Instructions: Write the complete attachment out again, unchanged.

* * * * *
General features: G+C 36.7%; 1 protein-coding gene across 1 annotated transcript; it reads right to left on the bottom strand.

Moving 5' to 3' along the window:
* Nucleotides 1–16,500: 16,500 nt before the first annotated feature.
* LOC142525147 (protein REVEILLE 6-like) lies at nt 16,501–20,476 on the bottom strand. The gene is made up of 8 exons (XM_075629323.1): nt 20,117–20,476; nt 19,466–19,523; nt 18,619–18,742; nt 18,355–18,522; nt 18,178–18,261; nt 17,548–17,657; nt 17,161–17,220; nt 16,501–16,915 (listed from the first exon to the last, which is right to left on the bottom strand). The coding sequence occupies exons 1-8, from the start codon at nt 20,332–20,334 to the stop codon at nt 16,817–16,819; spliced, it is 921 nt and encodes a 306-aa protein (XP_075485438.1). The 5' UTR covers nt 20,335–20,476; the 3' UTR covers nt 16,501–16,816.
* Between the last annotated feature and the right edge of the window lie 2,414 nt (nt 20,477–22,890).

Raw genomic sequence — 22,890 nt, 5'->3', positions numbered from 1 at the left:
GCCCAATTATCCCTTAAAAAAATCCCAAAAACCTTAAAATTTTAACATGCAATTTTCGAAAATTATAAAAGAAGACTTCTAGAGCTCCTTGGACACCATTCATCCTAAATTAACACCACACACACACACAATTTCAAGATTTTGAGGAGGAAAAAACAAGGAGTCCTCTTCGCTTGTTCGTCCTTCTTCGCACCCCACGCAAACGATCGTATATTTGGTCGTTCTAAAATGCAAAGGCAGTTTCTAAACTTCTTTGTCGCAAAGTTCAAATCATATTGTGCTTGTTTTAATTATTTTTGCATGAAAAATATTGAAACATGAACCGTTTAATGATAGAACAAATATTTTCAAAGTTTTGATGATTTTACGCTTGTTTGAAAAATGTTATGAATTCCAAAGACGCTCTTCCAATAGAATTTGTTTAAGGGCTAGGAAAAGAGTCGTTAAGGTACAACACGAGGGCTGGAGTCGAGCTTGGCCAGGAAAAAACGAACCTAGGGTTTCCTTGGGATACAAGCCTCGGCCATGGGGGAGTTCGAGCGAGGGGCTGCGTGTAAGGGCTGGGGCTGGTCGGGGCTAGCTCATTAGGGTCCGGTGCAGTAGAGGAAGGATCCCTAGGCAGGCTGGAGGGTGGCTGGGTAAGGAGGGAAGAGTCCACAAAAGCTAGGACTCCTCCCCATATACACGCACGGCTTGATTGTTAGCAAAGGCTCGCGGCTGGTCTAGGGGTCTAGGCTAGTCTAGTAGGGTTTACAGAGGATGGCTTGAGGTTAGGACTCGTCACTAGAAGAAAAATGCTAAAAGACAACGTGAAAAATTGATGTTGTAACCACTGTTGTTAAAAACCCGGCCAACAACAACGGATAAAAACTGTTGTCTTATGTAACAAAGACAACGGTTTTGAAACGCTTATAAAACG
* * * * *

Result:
General features: G+C 36.7%; 1 protein-coding gene across 1 annotated transcript; it reads right to left on the bottom strand.

Moving 5' to 3' along the window:
* Nucleotides 1–16,500: 16,500 nt before the first annotated feature.
* LOC142525147 (protein REVEILLE 6-like) lies at nt 16,501–20,476 on the bottom strand. The gene is made up of 8 exons (XM_075629323.1): nt 20,117–20,476; nt 19,466–19,523; nt 18,619–18,742; nt 18,355–18,522; nt 18,178–18,261; nt 17,548–17,657; nt 17,161–17,220; nt 16,501–16,915 (listed from the first exon to the last, which is right to left on the bottom strand). The coding sequence occupies exons 1-8, from the start codon at nt 20,332–20,334 to the stop codon at nt 16,817–16,819; spliced, it is 921 nt and encodes a 306-aa protein (XP_075485438.1). The 5' UTR covers nt 20,335–20,476; the 3' UTR covers nt 16,501–16,816.
* Between the last annotated feature and the right edge of the window lie 2,414 nt (nt 20,477–22,890).

Raw genomic sequence — 22,890 nt, 5'->3', positions numbered from 1 at the left:
GCCCAATTATCCCTTAAAAAAATCCCAAAAACCTTAAAATTTTAACATGCAATTTTCGAAAATTATAAAAGAAGACTTCTAGAGCTCCTTGGACACCATTCATCCTAAATTAACACCACACACACACACAATTTCAAGATTTTGAGGAGGAAAAAACAAGGAGTCCTCTTCGCTTGTTCGTCCTTCTTCGCACCCCACGCAAACGATCGTATATTTGGTCGTTCTAAAATGCAAAGGCAGTTTCTAAACTTCTTTGTCGCAAAGTTCAAATCATATTGTGCTTGTTTTAATTATTTTTGCATGAAAAATATTGAAACATGAACCGTTTAATGATAGAACAAATATTTTCAAAGTTTTGATGATTTTACGCTTGTTTGAAAAATGTTATGAATTCCAAAGACGCTCTTCCAATAGAATTTGTTTAAGGGCTAGGAAAAGAGTCGTTAAGGTACAACACGAGGGCTGGAGTCGAGCTTGGCCAGGAAAAAACGAACCTAGGGTTTCCTTGGGATACAAGCCTCGGCCATGGGGGAGTTCGAGCGAGGGGCTGCGTGTAAGGGCTGGGGCTGGTCGGGGCTAGCTCATTAGGGTCCGGTGCAGTAGAGGAAGGATCCCTAGGCAGGCTGGAGGGTGGCTGGGTAAGGAGGGAAGAGTCCACAAAAGCTAGGACTCCTCCCCATATACACGCACGGCTTGATTGTTAGCAAAGGCTCGCGGCTGGTCTAGGGGTCTAGGCTAGTCTAGTAGGGTTTACAGAGGATGGCTTGAGGTTAGGACTCGTCACTAGAAGAAAAATGCTAAAAGACAACGTGAAAAATTGATGTTGTAACCACTGTTGTTAAAAACCCGGCCAACAACAACGGATAAAAACTGTTGTCTTATGTAACAAAGACAACGGTTTTGAAACGCTTATAAAACG